It’s terrifying how quickly it’s come around, but it’s time to carve your pumpkin, dust off that old costume and don the face paint – it’s Halloween again. Question is, why do we celebrate this?
Centuries ago the Celts celebrated New Years day on 1 November, a time of the year that, due to the cold dark uncertainty of winter, was often associated with death. Celts believed that on the eve of this date the doorways between the living and the dead could be crossed and the ghosts of the dead would return to earth and revisit their homes. This became a festival named Samhain. In an attempt to prevent the spirits entering their properties people would leave food and drink outside to appease them. As a part of the festival they would also go from door to door reciting poems in exchange for food. They dressed up for this – disguised as the ghosts so as not to be recognised by the real spirits. (Sound familiar?) The celebrations also included fires where crops and animal bones (hence bonefire – bonfire) would be sacrificed for the protection of people, and they would attempt to tell each others fortunes.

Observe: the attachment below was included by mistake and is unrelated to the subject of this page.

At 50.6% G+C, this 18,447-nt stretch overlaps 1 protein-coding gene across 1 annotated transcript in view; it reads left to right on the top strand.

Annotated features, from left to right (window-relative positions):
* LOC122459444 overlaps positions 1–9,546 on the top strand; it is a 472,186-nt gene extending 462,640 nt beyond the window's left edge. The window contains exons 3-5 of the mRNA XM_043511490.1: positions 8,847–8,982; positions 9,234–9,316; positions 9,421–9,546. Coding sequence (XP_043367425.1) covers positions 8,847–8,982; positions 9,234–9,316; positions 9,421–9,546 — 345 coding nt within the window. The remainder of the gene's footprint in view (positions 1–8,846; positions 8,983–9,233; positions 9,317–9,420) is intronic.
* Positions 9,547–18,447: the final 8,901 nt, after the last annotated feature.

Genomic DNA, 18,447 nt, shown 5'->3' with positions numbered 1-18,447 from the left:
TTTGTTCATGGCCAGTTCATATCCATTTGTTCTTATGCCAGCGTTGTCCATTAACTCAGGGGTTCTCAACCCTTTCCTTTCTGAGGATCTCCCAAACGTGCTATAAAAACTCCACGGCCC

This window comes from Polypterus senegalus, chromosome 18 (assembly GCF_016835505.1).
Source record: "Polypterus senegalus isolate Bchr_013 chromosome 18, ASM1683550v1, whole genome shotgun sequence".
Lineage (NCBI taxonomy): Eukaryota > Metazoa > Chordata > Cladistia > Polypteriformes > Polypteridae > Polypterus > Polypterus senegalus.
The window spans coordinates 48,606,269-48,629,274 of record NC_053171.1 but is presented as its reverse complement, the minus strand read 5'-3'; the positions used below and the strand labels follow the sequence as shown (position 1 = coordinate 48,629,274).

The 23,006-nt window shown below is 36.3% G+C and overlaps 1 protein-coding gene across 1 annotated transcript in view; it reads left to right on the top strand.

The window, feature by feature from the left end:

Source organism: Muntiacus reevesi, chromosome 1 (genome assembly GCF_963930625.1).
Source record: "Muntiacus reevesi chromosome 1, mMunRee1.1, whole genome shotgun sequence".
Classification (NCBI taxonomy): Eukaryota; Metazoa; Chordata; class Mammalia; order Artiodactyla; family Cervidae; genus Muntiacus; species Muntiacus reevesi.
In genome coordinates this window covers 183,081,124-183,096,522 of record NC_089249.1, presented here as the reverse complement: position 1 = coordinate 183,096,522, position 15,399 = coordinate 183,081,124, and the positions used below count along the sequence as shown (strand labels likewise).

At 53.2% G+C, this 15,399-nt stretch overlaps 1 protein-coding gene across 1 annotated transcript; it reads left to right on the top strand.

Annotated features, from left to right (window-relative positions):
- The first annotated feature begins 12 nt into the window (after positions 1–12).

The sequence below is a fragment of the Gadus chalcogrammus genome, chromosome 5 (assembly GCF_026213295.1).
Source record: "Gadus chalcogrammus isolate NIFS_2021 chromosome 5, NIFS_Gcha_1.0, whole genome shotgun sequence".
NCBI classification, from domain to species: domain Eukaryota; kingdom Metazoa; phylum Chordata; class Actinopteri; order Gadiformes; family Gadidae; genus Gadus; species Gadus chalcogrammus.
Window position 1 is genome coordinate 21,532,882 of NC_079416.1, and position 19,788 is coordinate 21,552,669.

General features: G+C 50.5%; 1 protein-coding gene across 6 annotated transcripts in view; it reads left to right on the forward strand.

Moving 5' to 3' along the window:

By the 9th century, Christianity’s influence had spread into Celtic lands, and their rituals became replaced by Christian ones. The Church named 1 November All Saints day – also called All-hallows. The night before this (which had traditional been Samhain) became known as All-hallows eve, and eventually Hallowe’en. The once ancient festival’s commercial appeal and popularity is on the up in the UK, where consumers spend a frightening amount on fancy dress, food and decorations – in the region of £500m!